How Dr. Rupa Banerjee Is Working to Improve Crohn's Disease Care in India
Crohn’s disease incidence is rising in India, where the burden is second only to the United States.
Support from Helmsley’s Crohn’s Disease Program to the Asian Healthcare Foundation (AHF) aims to improve access to diagnostics for Crohn’s disease patients who are uninsured or living below the poverty line in Southern India. AHF is the research and training wing of Hyderabad’s Asian Institute of Gastroenterology (AIG), the largest gastroenterology hospital in the world, serving 10,000 patients daily. Dr. Rupa Banerjee, a top gastroenterologist in India, will lead this project to identify best practices and guidelines for Crohn’s disease care there.
Pretima Persad, Program Officer, asks Dr. Rupa Banerjee three key questions about how this effort will improve patients’ lives.
What do you see as the most pressing challenges for your Crohn’s disease patients in Southern India?
Dr. Rupa Banerjee: There are many, as over the last two decades there has been an increasing incidence of inflammatory bowel disease (IBD) in India.
Early, timely diagnosis of Crohn’s disease is one of the biggest challenges. But in India, where infectious disease is predominant, there are limitations to diagnosing Crohn’s disease. Southern India has a high prevalence of intestinal tuberculosis (ITB). There is often a diagnostic dilemma between ITB and Crohn’s disease, and an anti-tubercular therapy is commonly given before Crohn’s disease diagnosis is confirmed.
Moreover, public funding is focused primarily on infectious diseases. There is limited access to healthcare facilities, poor physician and patient awareness of the disease, and diagnostic dilemmas. Crohn’s disease symptoms may be mild and non-specific for many years. Often patients resort to multiple courses of antibiotics before a colonoscopy and further evaluation. The combination of these factors results in delays, with more than 50% of cases diagnosed over a year after symptoms are first reported.
Access, availability and affordability of diagnostic facilities continues to be restricted, particularly among the 20% of patients in India who have a BPL (below poverty line) card from the government. Colonoscopy and abdominal ultrasound remain unavailable to a large population of patients symptomatic with diarrhea, unintentional weight loss, chronic abdominal pain, and unexplained anemia.
As Crohn’s disease emerges in India, the public health care systems struggle to provide timely diagnostic facilities for a large population. Delayed diagnosis and treatment is associated with significantly higher complications and need for surgery in patients. There is an urgent need for early diagnosis to ensure timely, appropriate treatment, and better outcomes.
Tell us about your role as a gastroenterologist & the Director of the IBD Center at AIG.
Dr. Rupa Banerjee: When I helped establish the IBD Center at AIG in 2004, the goal was to improve quality of life for thousands of patients without putting a hole in their pockets. My role has evolved since then, from being a clinician trying to provide the best possible care, to leading an integrated multi-disciplinary team carrying out research as well, all while spreading IBD awareness extensively within the patient community.
‘Patients first’ has always been at the core of everything we do. Starting from a very humble beginning, AIG hospitals have come a long way, now performing over 65,000 endoscopic procedures in a year. Today we also maintain a 6,000-patient database and biorepository. Our research is primarily on IBD in the region, focusing on the epidemiology, microbiota, & genetic profile, and evaluation of low-cost therapies.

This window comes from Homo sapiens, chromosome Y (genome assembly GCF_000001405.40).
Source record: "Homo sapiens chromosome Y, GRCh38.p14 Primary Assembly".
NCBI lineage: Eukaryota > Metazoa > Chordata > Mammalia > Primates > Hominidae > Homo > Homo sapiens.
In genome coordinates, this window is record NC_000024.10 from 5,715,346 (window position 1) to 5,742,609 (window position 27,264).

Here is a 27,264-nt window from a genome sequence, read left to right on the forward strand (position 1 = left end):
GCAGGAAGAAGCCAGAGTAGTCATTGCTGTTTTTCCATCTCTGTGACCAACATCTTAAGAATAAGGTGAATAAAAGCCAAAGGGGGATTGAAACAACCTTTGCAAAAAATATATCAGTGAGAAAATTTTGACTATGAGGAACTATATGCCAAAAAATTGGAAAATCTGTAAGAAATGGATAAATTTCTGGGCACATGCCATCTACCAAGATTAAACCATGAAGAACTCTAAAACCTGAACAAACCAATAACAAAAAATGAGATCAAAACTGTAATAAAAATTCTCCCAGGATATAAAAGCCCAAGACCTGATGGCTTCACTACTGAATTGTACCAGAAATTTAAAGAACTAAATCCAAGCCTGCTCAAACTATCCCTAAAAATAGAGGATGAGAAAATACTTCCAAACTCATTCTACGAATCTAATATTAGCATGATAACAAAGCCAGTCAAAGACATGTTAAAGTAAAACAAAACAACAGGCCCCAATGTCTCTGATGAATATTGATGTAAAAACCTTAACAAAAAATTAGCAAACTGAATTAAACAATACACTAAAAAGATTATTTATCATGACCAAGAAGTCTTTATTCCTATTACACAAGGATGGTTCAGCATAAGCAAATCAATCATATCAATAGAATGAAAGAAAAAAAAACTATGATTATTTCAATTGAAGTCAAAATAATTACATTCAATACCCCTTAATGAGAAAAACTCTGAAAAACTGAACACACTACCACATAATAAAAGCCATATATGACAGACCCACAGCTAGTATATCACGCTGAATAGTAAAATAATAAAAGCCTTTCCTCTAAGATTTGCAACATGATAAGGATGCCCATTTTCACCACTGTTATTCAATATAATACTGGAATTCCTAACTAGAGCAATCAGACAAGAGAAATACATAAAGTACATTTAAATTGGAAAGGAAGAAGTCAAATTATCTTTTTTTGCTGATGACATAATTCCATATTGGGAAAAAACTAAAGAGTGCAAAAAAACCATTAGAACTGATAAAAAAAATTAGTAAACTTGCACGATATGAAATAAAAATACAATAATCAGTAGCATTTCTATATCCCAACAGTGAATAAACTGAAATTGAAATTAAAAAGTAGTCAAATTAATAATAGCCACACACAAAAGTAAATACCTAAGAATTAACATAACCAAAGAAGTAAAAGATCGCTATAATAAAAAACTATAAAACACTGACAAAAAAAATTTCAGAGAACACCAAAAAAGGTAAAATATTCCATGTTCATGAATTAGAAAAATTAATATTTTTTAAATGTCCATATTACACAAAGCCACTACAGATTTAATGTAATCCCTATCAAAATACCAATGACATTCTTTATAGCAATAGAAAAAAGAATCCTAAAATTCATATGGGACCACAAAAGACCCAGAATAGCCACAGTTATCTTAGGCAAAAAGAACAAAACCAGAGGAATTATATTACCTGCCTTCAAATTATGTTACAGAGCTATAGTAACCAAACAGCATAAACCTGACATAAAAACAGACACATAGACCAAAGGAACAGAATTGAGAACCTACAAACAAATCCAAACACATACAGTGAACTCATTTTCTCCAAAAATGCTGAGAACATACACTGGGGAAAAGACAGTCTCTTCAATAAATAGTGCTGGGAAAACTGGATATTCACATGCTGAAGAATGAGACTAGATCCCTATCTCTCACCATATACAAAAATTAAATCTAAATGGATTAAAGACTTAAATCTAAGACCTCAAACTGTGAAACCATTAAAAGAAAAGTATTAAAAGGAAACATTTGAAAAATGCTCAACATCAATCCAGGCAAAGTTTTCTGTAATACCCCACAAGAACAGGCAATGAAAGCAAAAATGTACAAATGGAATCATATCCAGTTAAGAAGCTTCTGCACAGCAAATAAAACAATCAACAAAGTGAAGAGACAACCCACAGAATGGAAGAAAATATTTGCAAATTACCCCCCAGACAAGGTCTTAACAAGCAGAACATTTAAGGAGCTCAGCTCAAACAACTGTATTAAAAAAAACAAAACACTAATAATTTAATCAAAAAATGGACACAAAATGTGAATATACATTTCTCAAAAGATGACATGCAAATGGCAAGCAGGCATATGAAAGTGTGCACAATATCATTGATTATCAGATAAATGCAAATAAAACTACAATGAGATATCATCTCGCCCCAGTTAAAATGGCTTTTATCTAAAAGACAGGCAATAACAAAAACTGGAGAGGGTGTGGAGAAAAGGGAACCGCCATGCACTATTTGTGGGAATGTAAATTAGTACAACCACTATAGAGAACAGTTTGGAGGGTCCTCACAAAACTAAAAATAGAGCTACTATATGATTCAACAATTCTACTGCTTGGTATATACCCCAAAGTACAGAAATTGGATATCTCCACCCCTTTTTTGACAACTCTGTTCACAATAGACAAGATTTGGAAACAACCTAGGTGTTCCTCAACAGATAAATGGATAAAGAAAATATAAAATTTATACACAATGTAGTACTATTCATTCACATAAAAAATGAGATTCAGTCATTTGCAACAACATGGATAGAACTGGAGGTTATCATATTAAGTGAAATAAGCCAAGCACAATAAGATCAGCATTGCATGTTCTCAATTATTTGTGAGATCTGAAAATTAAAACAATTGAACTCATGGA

We initiated the IBD Emerging Nations Consortium which includes 16 countries from South Asia and the Middle East to promote collaboration in this part of the world. We organize the AIG IBD Summit, an exclusive bi-annual IBD meeting with over 1,000 delegates from India and South Asian countries.
How will the new Helmsley grant improve the lives of Crohn’s disease patients?
Dr. Rupa Banerjee: This grant will help us provide access to care for those living in poverty, and those who are uninsured.
Incidence of Crohn’s disease is on the rise in Southern India, and we feel that the number of diagnosed cases only represents the tip of the iceberg. Many symptomatic patients are unable to afford diagnostic tests and have limited access to specialists. The pain and suffering from Crohn’s often goes unchecked and unnoticed. The disease burden involves both economic and educational limitations. In India alone, we have over 600 million people living in rural places where access to quality healthcare remains a challenge.
This project aims to screen symptomatic patients with suspected Crohn’s disease and IBD with a basic blood test, abdominal ultrasound and colonoscopy or ileoscopy, to facilitate early diagnosis of and treatment. The screening will be free of cost to patients living below the poverty line or those who are uninsured by the government. This screening would ensure early diagnosis and better health outcomes. The results of this screening would provide valuable data on the causes of diarrhea in the region.
Additionally, all phenotypic data of the newly diagnosed Crohn’s disease patients will be recorded in our registry, and bio-specimens including blood, stool, and tissue will be collected and stored in the biorepository.
Crohn’s is an emerging disease in India. While we don’t know the exact causes, the primary contributing factors are genetic, microbial and environmental. Bio-specimens of newly diagnosed patients will offer crucial data to uncover more about these key factors for the development of Crohn’s disease in the developing world.